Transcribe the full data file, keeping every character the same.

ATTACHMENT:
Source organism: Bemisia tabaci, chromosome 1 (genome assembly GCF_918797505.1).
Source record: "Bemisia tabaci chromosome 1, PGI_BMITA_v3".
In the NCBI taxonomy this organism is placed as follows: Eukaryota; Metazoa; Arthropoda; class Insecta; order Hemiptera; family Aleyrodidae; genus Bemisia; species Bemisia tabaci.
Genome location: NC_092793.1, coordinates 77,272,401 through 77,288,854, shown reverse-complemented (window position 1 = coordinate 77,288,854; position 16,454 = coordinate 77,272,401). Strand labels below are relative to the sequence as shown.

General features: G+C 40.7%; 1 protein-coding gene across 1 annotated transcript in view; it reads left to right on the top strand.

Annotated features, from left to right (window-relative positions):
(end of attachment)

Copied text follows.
Source organism: Bemisia tabaci, chromosome 1 (genome assembly GCF_918797505.1).
Source record: "Bemisia tabaci chromosome 1, PGI_BMITA_v3".
In the NCBI taxonomy this organism is placed as follows: Eukaryota; Metazoa; Arthropoda; class Insecta; order Hemiptera; family Aleyrodidae; genus Bemisia; species Bemisia tabaci.
Genome location: NC_092793.1, coordinates 77,272,401 through 77,288,854, shown reverse-complemented (window position 1 = coordinate 77,288,854; position 16,454 = coordinate 77,272,401). Strand labels below are relative to the sequence as shown.

General features: G+C 40.7%; 1 protein-coding gene across 1 annotated transcript in view; it reads left to right on the top strand.

Annotated features, from left to right (window-relative positions):